1 Visions of the Crisis in Industrial Production

1.1 Various ways of recording the crisis

1.2 The Crisis as "Dependency Effect"

1.3 The Industrial "Diffusion"

1.4 The “theory of Industrial Dualism

1.5 The crisis of mass production and the re-emergence of the craft-paradigm

1.6 Beyond industrial diffusion

1.7 The "decline" of global productivity

1.8 The explosion of the demand for public services

1.9 The Development of the non-mercantile exchange

2 The Productive Dichotomy of the Economy

2.1 The Increasing Dichotomy Between "High Productivity" and "Low  Productivity" Sectors

2.2 The Employment and Income Features of Structural Changes

3 Changes Induced in the Concept of Development, Welfare, and Employment

3.1 The Idea of a "Steady State" Economy

3.2 A Different Way of Conceiving and Measuring "Welfare"

3.3 A Different Way of Conceiving and Measuring "Employment"

3.4 Policy Implications of the New Way to conceive "Employment"


CHAPTER 6 - The Change in the Llabour Market

1. The Basic Divergence between Traditional Labour Supply and Demand

1.1 The Demand for "Quality-Labour"

1.2 The Personalisation of Labour and the New Entrepreneurship

2. The New Behaviour of Labour Supply

3. The Case of Unemployment: Persistence of Inadequate Models of Interpretation

3.1 An optimal level of disaggregation in modelling

3.2 Past and future in modelling unemployment

3.3 Past and future in designing employment policies

4. Toward a New, specific Labour Market Policy


CHAPTER 7 - The Service Society versus the Industrial Society

1. The Substitution of Labour: a Constant Pattern in the Industrial Society Model

2. Human Labour at Zero Productivity in the Service Society Model

3. Economic Implications of the Change of Model

3.1 Performance Indicators

3.2 The Role of "Investment"

3.3 Basic Economic Motivations

3.4 The Motivation and Role of Saving

4. Employment Typology

5. "Industrial Relations" Typology

6. The Role of the State

7. The Emergence of a "Third" Sector


CHAPTER 8 - The Process of Redistribution in the Two Models of Society

1. The Redistribution of Labour and Income

1.1 The Continuous Dislocation of Labour in Industrial Society

1.2 A Misunderstanding about the Usefulness of "non-Productivistic" Sectors

1.3 The Weight of the Two Sectors and the Differential Characteristics of the Distributive Process in the Two Models

1.4 The Characteristics of the Redistributive Process in the Evolution of the Industrial Society Model

1.5 The Role of Inflation in the Redistributive Process of the Industrial Society Model

1.6 The Role of Inflation in the Redistributive Process of the Service  Society Model

1.7 Models of society and theories of capital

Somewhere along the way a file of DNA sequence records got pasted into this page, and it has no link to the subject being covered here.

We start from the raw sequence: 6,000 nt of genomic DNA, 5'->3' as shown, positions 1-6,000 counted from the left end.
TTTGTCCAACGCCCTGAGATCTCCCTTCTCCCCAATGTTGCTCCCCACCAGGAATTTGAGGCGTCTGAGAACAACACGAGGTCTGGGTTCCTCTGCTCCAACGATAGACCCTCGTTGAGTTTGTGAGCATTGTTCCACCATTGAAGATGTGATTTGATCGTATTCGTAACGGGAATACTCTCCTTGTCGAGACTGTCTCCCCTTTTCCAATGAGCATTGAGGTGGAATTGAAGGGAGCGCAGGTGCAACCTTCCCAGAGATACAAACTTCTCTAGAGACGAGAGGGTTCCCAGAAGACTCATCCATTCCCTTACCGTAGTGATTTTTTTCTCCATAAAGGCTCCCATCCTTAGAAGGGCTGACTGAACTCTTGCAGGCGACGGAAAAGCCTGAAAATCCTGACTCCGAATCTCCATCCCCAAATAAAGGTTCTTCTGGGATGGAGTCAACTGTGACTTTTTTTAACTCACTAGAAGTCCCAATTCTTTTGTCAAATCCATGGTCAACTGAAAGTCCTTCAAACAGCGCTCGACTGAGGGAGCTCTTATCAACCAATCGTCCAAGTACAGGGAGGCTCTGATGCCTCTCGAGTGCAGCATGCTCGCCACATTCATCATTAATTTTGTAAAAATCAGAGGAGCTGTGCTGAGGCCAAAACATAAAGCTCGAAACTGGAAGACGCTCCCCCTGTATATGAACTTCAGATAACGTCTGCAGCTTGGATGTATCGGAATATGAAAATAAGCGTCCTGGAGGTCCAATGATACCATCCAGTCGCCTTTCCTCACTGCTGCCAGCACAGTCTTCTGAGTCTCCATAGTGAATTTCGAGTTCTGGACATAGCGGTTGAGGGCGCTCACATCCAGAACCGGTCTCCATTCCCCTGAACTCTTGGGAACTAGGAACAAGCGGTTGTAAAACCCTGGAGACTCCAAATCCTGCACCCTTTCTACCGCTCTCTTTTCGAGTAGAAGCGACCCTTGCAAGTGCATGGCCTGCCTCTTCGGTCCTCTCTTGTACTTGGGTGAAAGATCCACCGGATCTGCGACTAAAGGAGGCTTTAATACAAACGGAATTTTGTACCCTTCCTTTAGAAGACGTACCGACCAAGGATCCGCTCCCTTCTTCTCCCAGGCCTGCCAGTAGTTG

2. Differential Characteristics of the Distributive Processes in the Two Models of Society

2.1 Further Analysis of the Transitional Relationship of Productivity-Prices in the Industrial Society Model

2.2 Factors and Circumstances which May Limit the Inflationary Effect of Productivity in the Industrial Society Model

2.3 Inflation and "Unemployment-by-Productivity"


CHAPTER 9 - Expansion and Decline of Public Services

1 An Evolution in the Role and Concept of Public Services

2 The Meaning and the Effect of the Expansion and Decline of Public Services

3 The Crisis Factors and Effects of the Expansion and Decline of Public Services

3.1 The finacial limits of the State

3.2 Lack of Efficiency, Effectiveness and Performances Measure

3.3 Disaffection and Dislike

4 Concluding Remarks: Towards a Reform of the Welfare State





CHAPTER 10 - Beyond the Welfare State

1. "Welfare State" and "Welfare Society"

1.1 A "Logical Analysis" of the Welfare State

1.2 On equilibrium, diseequilibrium, “market” and the organizational society

2. Managing the “ Crisis” of the Welfare State

3. The Appropriate Reorgnization of the Welfare State: Societal Planning


CHAPTER 11 - Beyond Capitalism?

1. Social Democracy, the Politica Left in General, and Planning

2. “Alternatives” to Capitalism? A False Problem

3. Planning as an Essential Condition for the Passage to a "Welfare Society"

3.1 On the so-called “failures” of Planning

3.2 The Fundamental "Operations" of Planning:  Income and Labour Mobility Programming and Management 

3.3 The Plan as a Decision Framework of Reference and as a Process

4. Social Bargaining or Negotiation as a Premise for Planning Efficiency

4.1 The Traditional Planning Operators

4.2 The Motivations of the Social Operators

5. The Crisis of "Entrepreneurship"

5.1 The Crisis of Entrepreneurship as a Motivational Crisis of the Operators

5.2 A New Type of Entrepreneurship: the "private collective"

6. Towards the Institutionalisation of the "Independent" Sector

6.1 The Relationship Between the Operational Sectors of the Economy